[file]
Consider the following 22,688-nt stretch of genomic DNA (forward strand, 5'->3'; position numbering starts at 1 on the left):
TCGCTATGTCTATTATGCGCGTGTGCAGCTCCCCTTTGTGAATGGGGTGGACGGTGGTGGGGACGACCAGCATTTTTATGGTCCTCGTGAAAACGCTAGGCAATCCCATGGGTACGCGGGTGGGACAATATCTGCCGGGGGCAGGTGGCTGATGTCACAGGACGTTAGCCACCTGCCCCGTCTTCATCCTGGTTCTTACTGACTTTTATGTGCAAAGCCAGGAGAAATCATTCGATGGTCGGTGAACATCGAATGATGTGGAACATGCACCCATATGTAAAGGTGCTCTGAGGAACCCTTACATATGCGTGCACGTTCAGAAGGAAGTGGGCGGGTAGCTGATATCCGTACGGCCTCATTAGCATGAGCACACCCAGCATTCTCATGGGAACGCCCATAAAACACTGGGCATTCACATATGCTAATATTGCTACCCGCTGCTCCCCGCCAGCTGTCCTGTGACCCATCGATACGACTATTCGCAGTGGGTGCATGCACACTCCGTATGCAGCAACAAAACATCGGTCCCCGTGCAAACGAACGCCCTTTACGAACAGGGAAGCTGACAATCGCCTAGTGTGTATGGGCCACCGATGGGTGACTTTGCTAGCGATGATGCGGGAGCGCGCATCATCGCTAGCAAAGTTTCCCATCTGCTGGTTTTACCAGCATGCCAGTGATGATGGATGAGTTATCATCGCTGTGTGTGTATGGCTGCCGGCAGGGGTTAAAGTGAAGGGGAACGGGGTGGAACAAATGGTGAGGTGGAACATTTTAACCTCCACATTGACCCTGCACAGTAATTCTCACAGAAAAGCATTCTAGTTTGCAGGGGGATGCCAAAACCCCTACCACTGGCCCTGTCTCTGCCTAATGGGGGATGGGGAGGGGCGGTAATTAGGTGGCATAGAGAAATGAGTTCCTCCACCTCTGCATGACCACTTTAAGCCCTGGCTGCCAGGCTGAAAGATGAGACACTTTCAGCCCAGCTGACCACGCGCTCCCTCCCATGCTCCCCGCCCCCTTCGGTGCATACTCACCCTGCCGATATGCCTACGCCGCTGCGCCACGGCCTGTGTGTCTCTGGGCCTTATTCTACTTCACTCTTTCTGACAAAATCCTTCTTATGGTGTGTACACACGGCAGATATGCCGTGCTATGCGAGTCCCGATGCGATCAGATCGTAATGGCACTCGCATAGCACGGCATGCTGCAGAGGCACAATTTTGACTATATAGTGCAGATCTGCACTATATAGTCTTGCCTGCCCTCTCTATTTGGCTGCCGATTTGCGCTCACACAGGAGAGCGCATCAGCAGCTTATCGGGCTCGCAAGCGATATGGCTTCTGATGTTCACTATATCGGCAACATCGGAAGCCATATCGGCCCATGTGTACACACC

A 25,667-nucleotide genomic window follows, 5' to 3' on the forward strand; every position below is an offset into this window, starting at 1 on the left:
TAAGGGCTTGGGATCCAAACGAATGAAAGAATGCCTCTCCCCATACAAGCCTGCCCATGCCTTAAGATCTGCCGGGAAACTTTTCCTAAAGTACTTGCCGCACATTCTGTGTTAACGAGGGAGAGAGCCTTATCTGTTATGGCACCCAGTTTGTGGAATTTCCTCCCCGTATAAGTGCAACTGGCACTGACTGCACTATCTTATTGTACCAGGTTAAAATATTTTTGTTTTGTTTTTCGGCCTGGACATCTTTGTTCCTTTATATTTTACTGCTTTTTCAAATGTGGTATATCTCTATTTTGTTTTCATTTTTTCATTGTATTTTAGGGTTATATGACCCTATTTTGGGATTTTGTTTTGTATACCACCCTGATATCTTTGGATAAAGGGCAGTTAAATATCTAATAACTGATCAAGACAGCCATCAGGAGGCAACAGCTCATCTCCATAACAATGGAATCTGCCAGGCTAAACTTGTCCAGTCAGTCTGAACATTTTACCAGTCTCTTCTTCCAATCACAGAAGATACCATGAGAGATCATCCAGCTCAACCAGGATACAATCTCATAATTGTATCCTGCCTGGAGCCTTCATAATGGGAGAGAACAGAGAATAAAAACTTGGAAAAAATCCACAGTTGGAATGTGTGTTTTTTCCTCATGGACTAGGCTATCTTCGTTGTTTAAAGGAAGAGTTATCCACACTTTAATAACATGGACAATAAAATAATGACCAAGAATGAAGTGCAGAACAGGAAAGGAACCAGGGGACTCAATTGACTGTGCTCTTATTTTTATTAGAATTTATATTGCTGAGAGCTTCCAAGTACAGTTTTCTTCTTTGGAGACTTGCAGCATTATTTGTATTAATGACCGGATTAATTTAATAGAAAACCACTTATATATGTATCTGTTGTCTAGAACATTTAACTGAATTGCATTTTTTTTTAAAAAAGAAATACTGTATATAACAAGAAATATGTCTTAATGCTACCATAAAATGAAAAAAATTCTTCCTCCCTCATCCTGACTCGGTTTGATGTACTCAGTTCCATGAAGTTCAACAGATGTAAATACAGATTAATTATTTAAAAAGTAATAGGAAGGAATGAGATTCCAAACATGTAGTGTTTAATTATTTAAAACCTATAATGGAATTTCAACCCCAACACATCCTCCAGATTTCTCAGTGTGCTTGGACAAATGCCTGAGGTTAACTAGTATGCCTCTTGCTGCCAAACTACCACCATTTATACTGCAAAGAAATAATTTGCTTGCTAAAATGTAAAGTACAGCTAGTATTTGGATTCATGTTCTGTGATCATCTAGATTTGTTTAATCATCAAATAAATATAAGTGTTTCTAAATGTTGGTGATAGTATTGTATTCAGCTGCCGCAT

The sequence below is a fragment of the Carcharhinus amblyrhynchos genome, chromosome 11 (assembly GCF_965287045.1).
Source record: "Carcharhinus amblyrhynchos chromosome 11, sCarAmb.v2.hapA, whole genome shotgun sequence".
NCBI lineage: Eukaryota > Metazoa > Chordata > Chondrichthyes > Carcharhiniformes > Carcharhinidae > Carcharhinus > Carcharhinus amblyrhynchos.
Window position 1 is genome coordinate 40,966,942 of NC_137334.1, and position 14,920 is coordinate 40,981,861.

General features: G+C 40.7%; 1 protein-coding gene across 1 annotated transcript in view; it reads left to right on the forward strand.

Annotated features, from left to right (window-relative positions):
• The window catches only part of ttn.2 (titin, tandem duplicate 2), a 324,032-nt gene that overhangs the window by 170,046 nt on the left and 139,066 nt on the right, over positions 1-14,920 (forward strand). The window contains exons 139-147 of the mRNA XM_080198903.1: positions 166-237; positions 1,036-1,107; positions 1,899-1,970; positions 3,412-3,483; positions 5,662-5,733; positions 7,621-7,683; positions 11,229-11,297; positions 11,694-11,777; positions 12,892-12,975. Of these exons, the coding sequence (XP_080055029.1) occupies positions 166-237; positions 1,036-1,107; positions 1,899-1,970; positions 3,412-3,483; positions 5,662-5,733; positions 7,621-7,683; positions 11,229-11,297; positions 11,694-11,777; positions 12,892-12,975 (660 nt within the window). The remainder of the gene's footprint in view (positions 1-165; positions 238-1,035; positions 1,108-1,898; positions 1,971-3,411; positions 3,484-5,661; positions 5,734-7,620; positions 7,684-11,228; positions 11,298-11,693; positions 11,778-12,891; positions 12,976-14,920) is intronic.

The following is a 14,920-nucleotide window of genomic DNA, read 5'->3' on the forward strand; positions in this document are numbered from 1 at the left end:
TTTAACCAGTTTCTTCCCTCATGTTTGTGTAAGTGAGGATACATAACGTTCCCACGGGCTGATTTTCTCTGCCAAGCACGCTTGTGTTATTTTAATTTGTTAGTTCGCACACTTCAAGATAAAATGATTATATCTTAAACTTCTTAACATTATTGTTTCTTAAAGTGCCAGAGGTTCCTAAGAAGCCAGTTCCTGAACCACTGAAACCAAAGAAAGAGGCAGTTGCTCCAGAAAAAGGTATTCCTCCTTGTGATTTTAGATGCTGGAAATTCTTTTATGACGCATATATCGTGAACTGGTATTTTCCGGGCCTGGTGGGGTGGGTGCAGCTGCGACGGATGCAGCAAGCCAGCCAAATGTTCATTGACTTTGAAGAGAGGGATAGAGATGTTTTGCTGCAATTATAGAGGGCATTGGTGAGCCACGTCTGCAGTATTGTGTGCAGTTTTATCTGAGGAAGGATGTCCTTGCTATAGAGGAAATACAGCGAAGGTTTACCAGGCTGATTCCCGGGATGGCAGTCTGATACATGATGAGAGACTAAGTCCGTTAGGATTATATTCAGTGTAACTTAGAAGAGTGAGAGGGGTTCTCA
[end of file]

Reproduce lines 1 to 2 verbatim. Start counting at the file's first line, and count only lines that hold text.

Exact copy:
Consider the following 22,688-nt stretch of genomic DNA (forward strand, 5'->3'; position numbering starts at 1 on the left):
TCGCTATGTCTATTATGCGCGTGTGCAGCTCCCCTTTGTGAATGGGGTGGACGGTGGTGGGGACGACCAGCATTTTTATGGTCCTCGTGAAAACGCTAGGCAATCCCATGGGTACGCGGGTGGGACAATATCTGCCGGGGGCAGGTGGCTGATGTCACAGGACGTTAGCCACCTGCCCCGTCTTCATCCTGGTTCTTACTGACTTTTATGTGCAAAGCCAGGAGAAATCATTCGATGGTCGGTGAACATCGAATGATGTGGAACATGCACCCATATGTAAAGGTGCTCTGAGGAACCCTTACATATGCGTGCACGTTCAGAAGGAAGTGGGCGGGTAGCTGATATCCGTACGGCCTCATTAGCATGAGCACACCCAGCATTCTCATGGGAACGCCCATAAAACACTGGGCATTCACATATGCTAATATTGCTACCCGCTGCTCCCCGCCAGCTGTCCTGTGACCCATCGATACGACTATTCGCAGTGGGTGCATGCACACTCCGTATGCAGCAACAAAACATCGGTCCCCGTGCAAACGAACGCCCTTTACGAACAGGGAAGCTGACAATCGCCTAGTGTGTATGGGCCACCGATGGGTGACTTTGCTAGCGATGATGCGGGAGCGCGCATCATCGCTAGCAAAGTTTCCCATCTGCTGGTTTTACCAGCATGCCAGTGATGATGGATGAGTTATCATCGCTGTGTGTGTATGGCTGCCGGCAGGGGTTAAAGTGAAGGGGAACGGGGTGGAACAAATGGTGAGGTGGAACATTTTAACCTCCACATTGACCCTGCACAGTAATTCTCACAGAAAAGCATTCTAGTTTGCAGGGGGATGCCAAAACCCCTACCACTGGCCCTGTCTCTGCCTAATGGGGGATGGGGAGGGGCGGTAATTAGGTGGCATAGAGAAATGAGTTCCTCCACCTCTGCATGACCACTTTAAGCCCTGGCTGCCAGGCTGAAAGATGAGACACTTTCAGCCCAGCTGACCACGCGCTCCCTCCCATGCTCCCCGCCCCCTTCGGTGCATACTCACCCTGCCGATATGCCTACGCCGCTGCGCCACGGCCTGTGTGTCTCTGGGCCTTATTCTACTTCACTCTTTCTGACAAAATCCTTCTTATGGTGTGTACACACGGCAGATATGCCGTGCTATGCGAGTCCCGATGCGATCAGATCGTAATGGCACTCGCATAGCACGGCATGCTGCAGAGGCACAATTTTGACTATATAGTGCAGATCTGCACTATATAGTCTTGCCTGCCCTCTCTATTTGGCTGCCGATTTGCGCTCACACAGGAGAGCGCATCAGCAGCTTATCGGGCTCGCAAGCGATATGGCTTCTGATGTTCACTATATCGGCAACATCGGAAGCCATATCGGCCCATGTGTACACACC